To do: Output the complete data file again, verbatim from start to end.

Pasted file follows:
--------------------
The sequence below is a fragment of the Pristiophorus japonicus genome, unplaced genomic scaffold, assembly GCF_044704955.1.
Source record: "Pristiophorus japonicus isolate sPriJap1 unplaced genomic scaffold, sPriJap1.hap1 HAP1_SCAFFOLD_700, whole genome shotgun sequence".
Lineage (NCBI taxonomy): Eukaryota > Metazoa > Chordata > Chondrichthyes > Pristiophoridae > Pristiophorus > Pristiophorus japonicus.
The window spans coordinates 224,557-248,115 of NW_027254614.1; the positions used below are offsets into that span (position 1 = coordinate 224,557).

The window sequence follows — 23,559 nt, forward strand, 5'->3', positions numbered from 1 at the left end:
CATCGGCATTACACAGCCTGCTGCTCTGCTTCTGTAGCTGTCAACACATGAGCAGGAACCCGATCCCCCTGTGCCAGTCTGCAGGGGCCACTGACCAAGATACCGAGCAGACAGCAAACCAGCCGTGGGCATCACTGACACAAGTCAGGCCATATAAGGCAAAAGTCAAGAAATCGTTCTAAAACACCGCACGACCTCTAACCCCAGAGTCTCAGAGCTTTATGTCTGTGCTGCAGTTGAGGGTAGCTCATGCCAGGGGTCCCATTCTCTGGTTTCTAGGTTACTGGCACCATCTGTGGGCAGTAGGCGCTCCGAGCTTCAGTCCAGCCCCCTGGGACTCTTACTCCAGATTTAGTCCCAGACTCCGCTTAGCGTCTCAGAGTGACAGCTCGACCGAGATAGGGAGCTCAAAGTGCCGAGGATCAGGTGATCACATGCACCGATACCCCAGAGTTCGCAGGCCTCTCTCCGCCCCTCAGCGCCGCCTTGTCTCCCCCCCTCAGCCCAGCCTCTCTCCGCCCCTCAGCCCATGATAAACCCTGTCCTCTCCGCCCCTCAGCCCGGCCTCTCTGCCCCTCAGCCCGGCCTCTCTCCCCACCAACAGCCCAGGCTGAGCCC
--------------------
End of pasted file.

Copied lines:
The sequence below is a fragment of the Pristiophorus japonicus genome, unplaced genomic scaffold, assembly GCF_044704955.1.
Source record: "Pristiophorus japonicus isolate sPriJap1 unplaced genomic scaffold, sPriJap1.hap1 HAP1_SCAFFOLD_700, whole genome shotgun sequence".
Lineage (NCBI taxonomy): Eukaryota > Metazoa > Chordata > Chondrichthyes > Pristiophoridae > Pristiophorus > Pristiophorus japonicus.
The window spans coordinates 224,557-248,115 of NW_027254614.1; the positions used below are offsets into that span (position 1 = coordinate 224,557).

The window sequence follows — 23,559 nt, forward strand, 5'->3', positions numbered from 1 at the left end:
CATCGGCATTACACAGCCTGCTGCTCTGCTTCTGTAGCTGTCAACACATGAGCAGGAACCCGATCCCCCTGTGCCAGTCTGCAGGGGCCACTGACCAAGATACCGAGCAGACAGCAAACCAGCCGTGGGCATCACTGACACAAGTCAGGCCATATAAGGCAAAAGTCAAGAAATCGTTCTAAAACACCGCACGACCTCTAACCCCAGAGTCTCAGAGCTTTATGTCTGTGCTGCAGTTGAGGGTAGCTCATGCCAGGGGTCCCATTCTCTGGTTTCTAGGTTACTGGCACCATCTGTGGGCAGTAGGCGCTCCGAGCTTCAGTCCAGCCCCCTGGGACTCTTACTCCAGATTTAGTCCCAGACTCCGCTTAGCGTCTCAGAGTGACAGCTCGACCGAGATAGGGAGCTCAAAGTGCCGAGGATCAGGTGATCACATGCACCGATACCCCAGAGTTCGCAGGCCTCTCTCCGCCCCTCAGCGCCGCCTTGTCTCCCCCCCTCAGCCCAGCCTCTCTCCGCCCCTCAGCCCATGATAAACCCTGTCCTCTCCGCCCCTCAGCCCGGCCTCTCTGCCCCTCAGCCCGGCCTCTCTCCCCACCAACAGCCCAGGCTGAGCCC